Similarly, these second-half tries came by design rather than simple happening. Their similarity makes it evident that both teams are looking for chances to beat the defence on these straightening lines.


These examples show that defensive teams are often starting in wide positions, even before they have managed to get bodies to fold around the corner.

Traditionally, most defences played ‘in to out,’ meaning they had tighter spacing between defenders closer to the ruck, then worked hard to drift or ‘wedge’ onto the attackers further out the pitch once the ball had been passed on.

Linespeed is the name of the game now, however, and that has brought about more ‘out to in’ defence, whereby defenders look to occupy wider starting positions and then hammer up at the attackers, closing them down by coming back towards the source of the ball.

The two tries above show that the spacing issues sometimes cause by that width in the defence can be exploited by intelligent and simple running lines in attack combined with quick ball at ruck time.

Furthermore, the fact that Coles and McCaw set up outside Fekitoa after the scrum in this instance strongly suggests that this breakdown in the South African defence was something they had specifically planned.

World Cup analysts everywhere will have taken note of the pattern.

McCaw the decider

The Kiwis saved their craftiest play of all until the final minutes of the game, running a brilliant lineout move from close range to score the winning try in the 74th minute.


This score has been the basis of a rigorous debate in South Africa and New Zealand, with some strong suggestions that the play is illegal.

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Let’s take a look at the set-up from New Zealand.


They’ve opted for a five-man lineout here, with Ben Franks (1), Retallick (2), Read (3), Whitelock (4) and Wyatt Crockett (5) forming the actual lineout itself.

McCaw (R) is New Zealander’s receiver in this instance, usually the position taken up by the player to whom the ball is going to be transferred to on a maul drive (that’s what South Africa are expecting), or the scrum-half in other cases.

What of South Africa?


They obviously have to match New Zealand’s five players in the lineout, so Etzebeth (1), Flip van der Merwe (2), Whiteley (3), Burger (4) and Trevor Nyakane (5) are the men to do so.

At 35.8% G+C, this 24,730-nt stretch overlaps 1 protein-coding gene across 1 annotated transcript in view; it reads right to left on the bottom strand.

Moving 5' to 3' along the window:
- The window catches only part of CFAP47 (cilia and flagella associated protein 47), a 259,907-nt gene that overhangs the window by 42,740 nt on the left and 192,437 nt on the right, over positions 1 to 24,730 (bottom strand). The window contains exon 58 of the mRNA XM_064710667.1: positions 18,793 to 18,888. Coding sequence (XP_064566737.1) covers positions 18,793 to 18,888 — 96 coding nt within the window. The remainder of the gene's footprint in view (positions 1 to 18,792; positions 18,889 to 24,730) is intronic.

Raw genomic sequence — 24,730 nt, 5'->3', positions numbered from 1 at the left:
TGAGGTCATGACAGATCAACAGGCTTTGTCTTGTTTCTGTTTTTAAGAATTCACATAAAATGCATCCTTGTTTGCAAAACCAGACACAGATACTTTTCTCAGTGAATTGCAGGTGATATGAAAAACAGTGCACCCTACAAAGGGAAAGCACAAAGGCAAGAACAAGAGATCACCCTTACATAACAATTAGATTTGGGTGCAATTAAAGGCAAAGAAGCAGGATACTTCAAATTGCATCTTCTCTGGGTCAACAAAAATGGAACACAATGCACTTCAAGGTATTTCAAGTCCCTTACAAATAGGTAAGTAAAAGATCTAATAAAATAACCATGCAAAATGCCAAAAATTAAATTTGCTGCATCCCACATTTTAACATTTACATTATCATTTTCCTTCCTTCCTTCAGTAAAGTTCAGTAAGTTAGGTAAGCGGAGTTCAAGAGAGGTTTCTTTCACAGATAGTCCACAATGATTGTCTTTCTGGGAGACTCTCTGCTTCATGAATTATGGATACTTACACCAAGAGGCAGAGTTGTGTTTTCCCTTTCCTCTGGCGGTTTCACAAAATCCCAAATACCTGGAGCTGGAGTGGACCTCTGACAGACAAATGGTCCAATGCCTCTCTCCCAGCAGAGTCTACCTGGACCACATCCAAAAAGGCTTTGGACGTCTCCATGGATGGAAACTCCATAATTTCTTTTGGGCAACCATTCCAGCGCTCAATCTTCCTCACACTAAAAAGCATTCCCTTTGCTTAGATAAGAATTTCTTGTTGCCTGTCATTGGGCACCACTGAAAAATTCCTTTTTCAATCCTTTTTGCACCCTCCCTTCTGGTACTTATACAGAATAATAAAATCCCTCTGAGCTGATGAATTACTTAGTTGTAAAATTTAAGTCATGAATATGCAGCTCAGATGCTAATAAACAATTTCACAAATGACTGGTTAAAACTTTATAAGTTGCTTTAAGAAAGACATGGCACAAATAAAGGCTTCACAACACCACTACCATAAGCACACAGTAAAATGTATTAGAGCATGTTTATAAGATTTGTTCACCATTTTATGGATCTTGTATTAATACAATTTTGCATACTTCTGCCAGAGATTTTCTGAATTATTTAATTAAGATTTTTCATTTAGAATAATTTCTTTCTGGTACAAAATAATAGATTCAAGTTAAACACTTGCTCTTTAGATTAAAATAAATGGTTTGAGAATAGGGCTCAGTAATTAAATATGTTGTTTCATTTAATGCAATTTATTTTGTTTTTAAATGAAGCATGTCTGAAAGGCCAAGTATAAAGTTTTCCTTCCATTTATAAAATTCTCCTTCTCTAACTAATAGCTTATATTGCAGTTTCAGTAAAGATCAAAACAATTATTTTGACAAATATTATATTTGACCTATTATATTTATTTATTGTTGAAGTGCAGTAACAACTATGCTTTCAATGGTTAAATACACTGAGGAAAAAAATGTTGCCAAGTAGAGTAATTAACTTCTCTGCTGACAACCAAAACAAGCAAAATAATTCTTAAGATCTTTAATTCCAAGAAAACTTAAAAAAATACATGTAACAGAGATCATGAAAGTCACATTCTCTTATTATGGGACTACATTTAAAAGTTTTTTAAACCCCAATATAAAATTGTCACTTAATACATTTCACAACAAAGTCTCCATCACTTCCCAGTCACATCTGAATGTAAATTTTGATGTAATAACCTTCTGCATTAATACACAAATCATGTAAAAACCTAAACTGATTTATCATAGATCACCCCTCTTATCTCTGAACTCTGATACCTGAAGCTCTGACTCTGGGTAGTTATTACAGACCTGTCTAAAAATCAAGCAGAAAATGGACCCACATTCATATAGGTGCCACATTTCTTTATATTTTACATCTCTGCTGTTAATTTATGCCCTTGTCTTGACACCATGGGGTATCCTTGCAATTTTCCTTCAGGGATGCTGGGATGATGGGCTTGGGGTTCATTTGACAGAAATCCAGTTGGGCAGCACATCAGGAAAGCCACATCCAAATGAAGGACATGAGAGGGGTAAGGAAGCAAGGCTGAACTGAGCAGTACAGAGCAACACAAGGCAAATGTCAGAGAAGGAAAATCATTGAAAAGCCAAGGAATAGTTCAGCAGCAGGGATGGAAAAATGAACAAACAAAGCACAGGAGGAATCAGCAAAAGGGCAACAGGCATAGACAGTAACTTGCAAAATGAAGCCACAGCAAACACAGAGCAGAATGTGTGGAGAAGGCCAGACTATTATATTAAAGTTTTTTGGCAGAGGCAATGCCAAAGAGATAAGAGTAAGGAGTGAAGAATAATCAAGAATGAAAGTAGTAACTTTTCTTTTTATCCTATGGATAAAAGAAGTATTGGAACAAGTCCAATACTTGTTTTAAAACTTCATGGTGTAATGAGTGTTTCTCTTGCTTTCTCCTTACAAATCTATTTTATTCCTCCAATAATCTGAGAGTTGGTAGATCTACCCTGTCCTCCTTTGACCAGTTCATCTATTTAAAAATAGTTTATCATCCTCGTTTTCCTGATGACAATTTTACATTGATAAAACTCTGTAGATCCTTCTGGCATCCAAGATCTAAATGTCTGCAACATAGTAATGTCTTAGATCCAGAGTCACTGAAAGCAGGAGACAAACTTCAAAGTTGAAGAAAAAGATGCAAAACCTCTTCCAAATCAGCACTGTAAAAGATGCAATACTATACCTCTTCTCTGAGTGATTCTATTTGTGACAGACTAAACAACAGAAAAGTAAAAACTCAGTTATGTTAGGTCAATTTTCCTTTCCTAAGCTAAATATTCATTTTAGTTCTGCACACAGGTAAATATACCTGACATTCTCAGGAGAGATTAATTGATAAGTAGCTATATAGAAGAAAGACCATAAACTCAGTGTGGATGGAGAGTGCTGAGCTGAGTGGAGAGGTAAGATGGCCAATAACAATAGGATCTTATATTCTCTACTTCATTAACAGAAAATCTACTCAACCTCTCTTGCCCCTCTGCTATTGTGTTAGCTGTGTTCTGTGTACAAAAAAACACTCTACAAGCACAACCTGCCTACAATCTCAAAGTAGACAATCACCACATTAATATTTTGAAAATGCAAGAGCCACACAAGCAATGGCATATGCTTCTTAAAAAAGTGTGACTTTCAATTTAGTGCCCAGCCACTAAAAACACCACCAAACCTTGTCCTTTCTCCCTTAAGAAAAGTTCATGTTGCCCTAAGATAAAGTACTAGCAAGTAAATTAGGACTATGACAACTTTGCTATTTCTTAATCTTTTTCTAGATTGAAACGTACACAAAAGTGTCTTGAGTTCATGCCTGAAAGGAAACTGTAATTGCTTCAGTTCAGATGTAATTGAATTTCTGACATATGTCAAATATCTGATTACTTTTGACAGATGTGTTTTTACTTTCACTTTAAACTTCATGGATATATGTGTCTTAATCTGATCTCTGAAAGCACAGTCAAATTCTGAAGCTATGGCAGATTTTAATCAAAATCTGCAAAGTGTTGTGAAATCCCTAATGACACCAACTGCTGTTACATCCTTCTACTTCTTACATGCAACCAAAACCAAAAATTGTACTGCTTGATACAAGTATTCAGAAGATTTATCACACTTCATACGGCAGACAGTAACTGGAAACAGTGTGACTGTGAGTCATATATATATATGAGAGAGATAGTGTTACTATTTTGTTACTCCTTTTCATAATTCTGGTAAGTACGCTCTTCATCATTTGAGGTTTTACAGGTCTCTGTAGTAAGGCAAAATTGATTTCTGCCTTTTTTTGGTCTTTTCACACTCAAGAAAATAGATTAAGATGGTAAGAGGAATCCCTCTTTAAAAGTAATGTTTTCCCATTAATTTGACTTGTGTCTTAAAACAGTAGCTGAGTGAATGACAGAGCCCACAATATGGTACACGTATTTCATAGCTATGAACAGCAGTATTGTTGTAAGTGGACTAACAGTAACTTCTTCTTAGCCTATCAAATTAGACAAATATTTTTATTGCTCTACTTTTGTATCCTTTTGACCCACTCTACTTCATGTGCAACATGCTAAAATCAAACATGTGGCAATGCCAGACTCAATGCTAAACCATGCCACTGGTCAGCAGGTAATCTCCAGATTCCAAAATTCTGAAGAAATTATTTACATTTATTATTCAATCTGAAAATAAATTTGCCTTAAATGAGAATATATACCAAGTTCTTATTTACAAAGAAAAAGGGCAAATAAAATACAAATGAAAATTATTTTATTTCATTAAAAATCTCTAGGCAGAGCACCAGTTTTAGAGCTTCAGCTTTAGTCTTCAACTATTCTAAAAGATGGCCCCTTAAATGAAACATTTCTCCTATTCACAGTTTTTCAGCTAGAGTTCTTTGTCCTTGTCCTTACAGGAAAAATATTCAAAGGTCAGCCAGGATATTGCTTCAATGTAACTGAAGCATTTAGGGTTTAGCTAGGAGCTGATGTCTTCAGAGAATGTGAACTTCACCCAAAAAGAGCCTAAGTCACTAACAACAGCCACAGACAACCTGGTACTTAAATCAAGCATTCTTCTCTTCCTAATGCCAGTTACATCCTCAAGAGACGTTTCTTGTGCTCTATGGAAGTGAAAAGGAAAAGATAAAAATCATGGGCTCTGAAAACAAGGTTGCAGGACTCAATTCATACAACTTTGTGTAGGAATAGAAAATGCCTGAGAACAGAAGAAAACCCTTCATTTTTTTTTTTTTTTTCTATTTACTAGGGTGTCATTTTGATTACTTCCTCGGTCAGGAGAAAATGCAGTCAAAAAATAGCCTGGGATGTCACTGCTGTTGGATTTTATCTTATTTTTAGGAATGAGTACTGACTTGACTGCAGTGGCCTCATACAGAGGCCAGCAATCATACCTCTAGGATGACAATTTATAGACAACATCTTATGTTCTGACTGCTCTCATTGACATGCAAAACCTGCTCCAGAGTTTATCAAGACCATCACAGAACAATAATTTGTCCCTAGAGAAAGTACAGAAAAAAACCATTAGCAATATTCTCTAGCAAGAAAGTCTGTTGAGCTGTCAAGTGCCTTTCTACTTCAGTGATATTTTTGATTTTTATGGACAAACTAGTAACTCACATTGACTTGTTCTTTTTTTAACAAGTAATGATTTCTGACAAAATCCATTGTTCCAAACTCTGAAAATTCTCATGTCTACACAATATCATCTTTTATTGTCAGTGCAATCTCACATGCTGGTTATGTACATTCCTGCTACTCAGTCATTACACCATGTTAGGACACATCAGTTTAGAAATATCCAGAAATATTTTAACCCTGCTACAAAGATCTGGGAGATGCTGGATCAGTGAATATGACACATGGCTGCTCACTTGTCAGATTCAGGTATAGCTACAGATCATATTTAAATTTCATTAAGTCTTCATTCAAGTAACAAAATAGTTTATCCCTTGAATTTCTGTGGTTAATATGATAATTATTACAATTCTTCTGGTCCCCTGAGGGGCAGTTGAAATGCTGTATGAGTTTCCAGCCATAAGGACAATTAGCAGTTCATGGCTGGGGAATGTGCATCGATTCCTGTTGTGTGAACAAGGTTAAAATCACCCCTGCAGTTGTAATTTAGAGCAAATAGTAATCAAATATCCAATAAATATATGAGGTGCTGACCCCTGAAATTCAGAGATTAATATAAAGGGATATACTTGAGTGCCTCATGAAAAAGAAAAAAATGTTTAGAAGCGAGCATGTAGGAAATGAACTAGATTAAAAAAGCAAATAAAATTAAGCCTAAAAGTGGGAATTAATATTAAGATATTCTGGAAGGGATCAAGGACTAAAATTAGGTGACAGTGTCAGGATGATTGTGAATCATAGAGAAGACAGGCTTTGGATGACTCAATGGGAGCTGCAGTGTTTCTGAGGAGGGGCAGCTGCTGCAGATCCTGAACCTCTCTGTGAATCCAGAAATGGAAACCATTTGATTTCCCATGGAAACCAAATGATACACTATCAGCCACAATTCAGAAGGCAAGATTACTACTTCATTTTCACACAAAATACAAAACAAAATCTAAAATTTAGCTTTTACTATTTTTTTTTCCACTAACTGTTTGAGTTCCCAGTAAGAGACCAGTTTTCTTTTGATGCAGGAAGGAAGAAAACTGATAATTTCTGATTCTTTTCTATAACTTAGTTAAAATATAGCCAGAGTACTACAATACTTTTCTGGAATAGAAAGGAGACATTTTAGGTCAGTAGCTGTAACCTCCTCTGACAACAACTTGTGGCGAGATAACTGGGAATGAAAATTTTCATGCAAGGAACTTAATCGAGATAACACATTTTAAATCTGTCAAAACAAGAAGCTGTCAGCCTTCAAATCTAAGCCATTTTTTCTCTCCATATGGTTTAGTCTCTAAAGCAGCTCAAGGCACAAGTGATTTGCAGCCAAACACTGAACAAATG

Defensive sides are entitled to have a receiver too, and in this instance Adriaan Strauss (R) is that man, marking up the space towards the front, as his teammates in the lineout mark up on New Zealand’s jumping options at the front.

Before we move any further, it’s worth highlighting just how committed the Boks are to defending the back of the lineout, their five players roughly in line with just four of the New Zealand lineout players.

It’s worth remembering too that Ireland exploited this habit of the South Africans back in November, when a superbly constructed maul move took advantage of a perceived weakness at the front of the lineout to squeeze Rhys Ruddock through for a try.

Furthermore, the Boks conceded an almost identical try to McCaw’s when they played Samoa back in 2013, as we can see below.


Evidently, teams are picking up on and exploiting the Boks’ tendency to mark the tail of close-range lineouts strongly. That’s exactly what the Kiwis do in this instance.

McCaw is the key man in this move, moving into the lineout to accept a clever lobbed throw from Codie Taylor. Is he legally entitled to do so?

The laws of the game state that the receiver must be two metres back from his teammates in the lineout, with Law 19.8 (i) below:

19.8 (i)

That two metres is obviously the first thing to look at with McCaw, although it’s difficult to be definitive without having been on the pitch to measure the distance precisely.


It’s certainly somewhere close to two metres and even if it isn’t, we very often see receivers this close to the lineout without being sanctioned by referees. The distance of McCaw from the lineout in this case is typical of what we see game after game.

Garcès and his assistant referees obviously don’t have measuring tape as part of their kit, while they are also keeping an eye on a whole range of other possible offences.

Much of the focus for this try has been on McCaw’s distance from the lineout, but Strauss on the South African side is of equal interest as the defensive receiver.


As the defensive receiver, Strauss must also be two metres back from his teammates who form the lineout and it’s arguable whether that is the case.